Protesters blocked a Toronto rail line in frigid weather Saturday as a form of solidarity with the Wet’suwet’en Nation, opposed to the construction of a pipeline on their territory in British Columbia.
The protest was one of several organized disruptions taking place Saturday that paralyzed rail traffic in Ontario. Similar demonstrations occurred in B.C. Friday where road traffic was stopped during protests in Vancouver and Victoria.
The Toronto group marched from Dovercourt Park to the rail line between Dupont St. and Geary Ave., near Dufferin St. Holding signs — one read “Water is Life” — the protesters chanted “No justice, no peace, no racist police” as curious residents came out of their homes to watch, some applauding.
The protest, organized by a coalition of organizations and watched by uniformed police officers, began shortly after 11 a.m., blocking CP rail freight traffic. Travel was also suspended for several hours on the Barrie GO line betwen Union Station and Downsview.
Protesters also blocked a rail line in Belleville, leading to the cancellation of VIA Rail service for the second day between Montreal and Toronto, and Ottawa and Toronto.
And east of Belleville, CN Railway said Saturday, crews and police responded to a protest near CN tracks between the towns of Shannonville and Desoronto. “Train movements are currently stopped and we are monitoring the situation,” said Jonathan Abecassis, CN’s senior media relations manager.
The dispute in B.C. centres around the construction of the Coastal GasLink natural gas pipeline through the First Nation’s traditional territory in the northwestern part of the province.
Fourteen people were arrested last year when RCMP enforced a court injunction that allowed pre-construction across Wet’suwet’en territory of the $6.6-billion pipeline, a key part of the provincially approved $40-billion LNG Canada development.
Talks between the British Columbia government and Wet’suwet’en hereditary chiefs, who are opposed to the pipeline’s construction as they say it poses a risk to the land and water, failed this week to reach an agreement on a peaceful resolution over the enforcement of the injunction.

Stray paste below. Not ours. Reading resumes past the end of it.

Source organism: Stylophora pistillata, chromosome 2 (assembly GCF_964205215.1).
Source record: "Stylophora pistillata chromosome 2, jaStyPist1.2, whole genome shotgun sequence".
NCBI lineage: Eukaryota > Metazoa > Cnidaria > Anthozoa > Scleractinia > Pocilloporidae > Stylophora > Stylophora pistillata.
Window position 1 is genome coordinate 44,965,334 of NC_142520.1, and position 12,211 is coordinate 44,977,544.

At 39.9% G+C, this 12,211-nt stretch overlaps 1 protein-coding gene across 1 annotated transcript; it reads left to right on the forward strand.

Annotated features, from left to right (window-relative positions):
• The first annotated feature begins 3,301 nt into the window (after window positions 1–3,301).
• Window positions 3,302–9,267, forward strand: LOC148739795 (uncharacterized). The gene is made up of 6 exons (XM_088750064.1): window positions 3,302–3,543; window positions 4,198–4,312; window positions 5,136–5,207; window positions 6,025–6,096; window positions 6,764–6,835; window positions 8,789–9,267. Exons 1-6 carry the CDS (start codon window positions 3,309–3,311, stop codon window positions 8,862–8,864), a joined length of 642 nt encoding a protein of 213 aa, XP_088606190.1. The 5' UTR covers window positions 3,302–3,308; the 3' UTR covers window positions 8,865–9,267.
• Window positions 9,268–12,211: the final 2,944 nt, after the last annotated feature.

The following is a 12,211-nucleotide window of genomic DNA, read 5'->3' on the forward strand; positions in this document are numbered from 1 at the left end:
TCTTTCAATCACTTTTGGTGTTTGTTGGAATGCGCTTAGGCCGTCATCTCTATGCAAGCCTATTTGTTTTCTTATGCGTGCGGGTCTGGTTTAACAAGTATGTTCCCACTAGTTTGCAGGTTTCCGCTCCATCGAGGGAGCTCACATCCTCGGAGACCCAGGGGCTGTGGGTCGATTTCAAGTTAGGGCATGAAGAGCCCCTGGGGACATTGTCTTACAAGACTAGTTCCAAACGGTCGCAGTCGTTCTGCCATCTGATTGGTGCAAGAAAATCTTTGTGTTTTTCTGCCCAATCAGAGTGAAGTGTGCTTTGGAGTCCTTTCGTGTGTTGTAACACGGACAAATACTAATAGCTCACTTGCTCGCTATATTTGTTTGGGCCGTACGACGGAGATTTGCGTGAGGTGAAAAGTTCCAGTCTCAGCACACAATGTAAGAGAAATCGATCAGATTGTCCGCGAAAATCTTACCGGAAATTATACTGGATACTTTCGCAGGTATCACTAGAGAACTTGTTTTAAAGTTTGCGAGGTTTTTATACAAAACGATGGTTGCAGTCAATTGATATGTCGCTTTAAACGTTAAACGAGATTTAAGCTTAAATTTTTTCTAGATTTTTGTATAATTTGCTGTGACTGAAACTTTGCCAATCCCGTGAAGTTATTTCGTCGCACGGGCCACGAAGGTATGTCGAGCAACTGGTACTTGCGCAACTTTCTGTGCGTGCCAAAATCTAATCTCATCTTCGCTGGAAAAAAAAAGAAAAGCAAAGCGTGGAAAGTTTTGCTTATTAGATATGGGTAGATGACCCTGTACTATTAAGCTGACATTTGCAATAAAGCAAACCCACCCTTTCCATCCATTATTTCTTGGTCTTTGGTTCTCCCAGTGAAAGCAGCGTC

On Friday, the RCMP said it had arrested four people for breaching the injunction. During a seven-hour period, police said, several people refused to leave a police-enforced exclusion zone and one climbed a tree while others secured themselves inside a bus and on a tower.
Hereditary Chief Na’Moks, who also goes by John Ridsdale, said those arrested were on their own territory and not blocking any construction, which hasn’t progressed since December.
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The blockade on Toronto’s west side was still active by mid-afternoon, with pizza being delivered to the site as protesters chanted and danced on the tracks.
“We want to call on the public to really think critically about what it means to ignore Indigenous calls to action,” said Maya Menezes, with No One Is Illegal — Toronto, which advocates for migrant justice.
“We understand that Indigenous self-determination is critically important to not only climate action but to challenging the colonial state in Canada and the act of decolonization,” Menezes said. “We’re against any type of violent invasion that tramples over Indigenous rights.”